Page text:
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Cahusac shrugged his shoulders, and tossed his long arms to heaven.
"Voila!" said he, pregnantly, to the firmament.
Levasseur gnawed his lip, and changed colour. But he controlled himself to answer civilly:
"As you see, two prisoners."
"Ah! Washed ashore in last night's gale, eh?"
"Not so." Levasseur contained himself with difficulty before that irony. "They were in the Dutch brig."
"I don't remember that you mentioned them before."
"I did not. They are prisoners of my own - a personal matter. They are French."
"French!" Captain Blood's light eyes stabbed at Levasseur, then at the prisoners.
M. d'Ogeron stood tense and braced as before, but the grey horror had left his face. Hope had leapt within him at this interruption, obviously as little expected by his tormentor as by himself. His sister, moved by a similar intuition, was leaning forward with parted lips and gaping eyes.
Captain Blood fingered his lip, and frowned thoughtfully upon Levasseur.
"Yesterday you surprised me by making war upon the friendly Dutch. But now it seems that not even your own countrymen are safe from you."
"Have I not said that these... that this is a matter personal to me?"
"Ah! And their names?"
Captain Blood's crisp, authoritative, faintly disdainful manner stirred Levasseur's quick anger. The blood crept slowly back into his blenched face, and his glance grew in insolence, almost in menace. Meanwhile the prisoner answered for him.
"I am Henri d'Ogeron, and this is my sister."
"D'Ogeron?" Captain Blood stared. "Are you related by chance to my good friend the Governor of Tortuga?"
"He is my father."
Levasseur swung aside with an imprecation. In Captain Blood, amazement for the moment quenched every other emotion.
"The saints preserve us now! Are you quite mad, Levasseur? First you molest the Dutch, who are our friends; next you take prisoners two persons that are French, your own countrymen; and now, faith, they're no less than the children of the Governor of Tortuga, which is the one safe place of shelter that we enjoy in these islands...."
Levasseur broke in angrily:
"Must I tell you again that it is a matter personal to me? I make myself alone responsible to the Governor of Tortuga."
"And the twenty thousand pieces of eight? Is that also a matter personal to you?"
"Now I don't agree with you at all." Captain Blood sat down on the cask that Levasseur had lately occupied, and looked up blandly. "I may inform you, to save time, that I heard the entire proposal that you made to this lady and this gentleman, and I'll also remind you that we sail under articles that admit no ambiguities. You have fixed their ransom at twenty thousand pieces of eight. That sum then belongs to your crews and mine in the proportions by the articles established. You'll hardly wish to dispute it. But what is far more grave is that you have concealed from me this part of the prizes taken on your last cruise, and for such an offence as that the articles provide certain penalties that are something severe in character."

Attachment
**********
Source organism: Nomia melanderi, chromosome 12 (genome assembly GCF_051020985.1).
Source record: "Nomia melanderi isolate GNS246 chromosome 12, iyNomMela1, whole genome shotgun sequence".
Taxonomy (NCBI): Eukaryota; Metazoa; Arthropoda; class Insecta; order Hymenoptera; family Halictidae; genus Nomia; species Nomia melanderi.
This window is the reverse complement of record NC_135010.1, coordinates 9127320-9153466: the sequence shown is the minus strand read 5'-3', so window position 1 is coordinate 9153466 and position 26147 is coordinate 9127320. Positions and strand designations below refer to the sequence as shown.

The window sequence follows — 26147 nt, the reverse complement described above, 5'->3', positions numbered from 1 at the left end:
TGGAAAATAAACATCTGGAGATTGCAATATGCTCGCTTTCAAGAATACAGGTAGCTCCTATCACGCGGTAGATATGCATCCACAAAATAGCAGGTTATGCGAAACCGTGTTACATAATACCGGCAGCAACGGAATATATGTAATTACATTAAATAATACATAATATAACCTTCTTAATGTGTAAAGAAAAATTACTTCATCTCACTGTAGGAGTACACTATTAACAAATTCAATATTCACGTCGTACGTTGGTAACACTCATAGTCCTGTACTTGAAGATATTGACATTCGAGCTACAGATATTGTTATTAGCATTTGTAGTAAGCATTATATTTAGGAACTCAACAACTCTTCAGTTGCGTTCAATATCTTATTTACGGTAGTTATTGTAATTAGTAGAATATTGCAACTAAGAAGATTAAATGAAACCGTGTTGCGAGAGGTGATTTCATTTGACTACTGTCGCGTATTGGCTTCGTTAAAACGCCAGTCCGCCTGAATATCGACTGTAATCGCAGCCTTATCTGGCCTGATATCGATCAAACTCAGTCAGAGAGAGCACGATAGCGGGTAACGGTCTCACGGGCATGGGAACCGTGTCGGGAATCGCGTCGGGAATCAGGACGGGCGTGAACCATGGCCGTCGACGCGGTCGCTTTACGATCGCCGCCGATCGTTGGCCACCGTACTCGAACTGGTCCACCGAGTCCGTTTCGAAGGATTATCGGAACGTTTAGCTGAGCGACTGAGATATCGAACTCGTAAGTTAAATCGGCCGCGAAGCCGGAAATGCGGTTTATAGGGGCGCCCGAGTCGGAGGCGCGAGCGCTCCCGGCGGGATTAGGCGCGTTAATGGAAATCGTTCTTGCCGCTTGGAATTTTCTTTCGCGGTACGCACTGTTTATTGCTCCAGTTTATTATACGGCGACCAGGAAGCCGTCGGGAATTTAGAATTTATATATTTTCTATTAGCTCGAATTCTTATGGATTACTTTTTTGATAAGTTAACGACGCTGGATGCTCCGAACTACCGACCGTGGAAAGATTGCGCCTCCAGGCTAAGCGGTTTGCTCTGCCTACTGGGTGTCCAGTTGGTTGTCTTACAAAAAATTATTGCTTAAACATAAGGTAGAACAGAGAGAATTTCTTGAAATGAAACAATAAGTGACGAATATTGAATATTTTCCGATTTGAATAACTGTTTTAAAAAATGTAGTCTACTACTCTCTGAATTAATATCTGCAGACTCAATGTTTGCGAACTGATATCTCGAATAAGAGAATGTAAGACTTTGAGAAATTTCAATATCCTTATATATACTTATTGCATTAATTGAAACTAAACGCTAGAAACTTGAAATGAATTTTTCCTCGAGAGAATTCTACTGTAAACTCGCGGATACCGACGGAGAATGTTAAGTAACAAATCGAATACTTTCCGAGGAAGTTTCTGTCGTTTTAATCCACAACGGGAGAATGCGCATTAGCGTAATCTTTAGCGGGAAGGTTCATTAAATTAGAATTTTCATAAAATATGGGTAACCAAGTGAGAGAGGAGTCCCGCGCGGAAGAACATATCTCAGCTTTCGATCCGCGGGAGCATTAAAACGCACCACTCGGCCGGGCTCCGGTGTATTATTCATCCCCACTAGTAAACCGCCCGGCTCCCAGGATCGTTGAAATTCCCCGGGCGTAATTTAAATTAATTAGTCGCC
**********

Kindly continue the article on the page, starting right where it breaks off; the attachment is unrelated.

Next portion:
"Ho, ho!" laughed Levasseur unpleasantly. Then added: "If you dislike my conduct we can dissolve the association."
"That is my intention. But we'll dissolve it when and in the manner that I choose, and that will be as soon as you have satisfied the articles under which we sailed upon this cruise.
"What do you mean?"
"I'll be as short as I can," said Captain Blood. "I'll waive for the moment the unseemliness of making war upon the Dutch, of taking French prisoners, and of provoking the anger of the Governor of Tortuga. I'll accept the situation as I find it. Yourself you've fixed the ransom of this couple at twenty thousand pieces, and, as I gather, the lady is to be your perquisite. But why should she be your perquisite more than another's, seeing that she belongs by the articles to all of us, as a prize of war?"
Black as thunder grew the brow of Levasseur.
"However," added Captain Blood, "I'll not dispute her to you if you are prepared to buy her."
"At the price you have set upon her."
Levasseur contained his rage, that he might reason with the Irishman. "That is the ransom of the man. It is to be paid for him by the Governor of Tortuga."
"No, no. Ye've parcelled the twain together - very oddly, I confess. Ye've set their value at twenty thousand pieces, and for that sum you may have them, since you desire it; but you'll pay for them the twenty thousand pieces that are ultimately to come to you as the ransom of one and the dowry of the other; and that sum shall be divided among our crews. So that you do that, it is conceivable that our followers may take a lenient view of your breach of the articles we jointly signed."
Levasseur laughed savagely. "Ah ca! Credieu! The good jest!"
"I quite agree with you," said Captain Blood.
To Levasseur the jest lay in that Captain Blood, with no more than a dozen followers, should come there attempting to hector him who had a hundred men within easy call. But it seemed that he had left out of his reckoning something which his opponent had counted in. For as, laughing still, Levasseur swung to his officers, he saw that which choked the laughter in his throat. Captain Blood had shrewdly played upon the cupidity that was the paramount inspiration of those adventurers. And Levasseur now read clearly on their faces how completely they adopted Captain Blood's suggestion that all must participate in the ransom which their leader had thought to appropriate to himself.
It gave the gaudy ruffian pause, and whilst in his heart he cursed those followers of his, who could be faithful only to their greed, he perceived - and only just in time - that he had best tread warily.
"You misunderstand," he said, swallowing his rage. "The ransom is for division, when it comes. The girl, meanwhile, is mine on that understanding."
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Captain Blood -by- Rafael Sabatini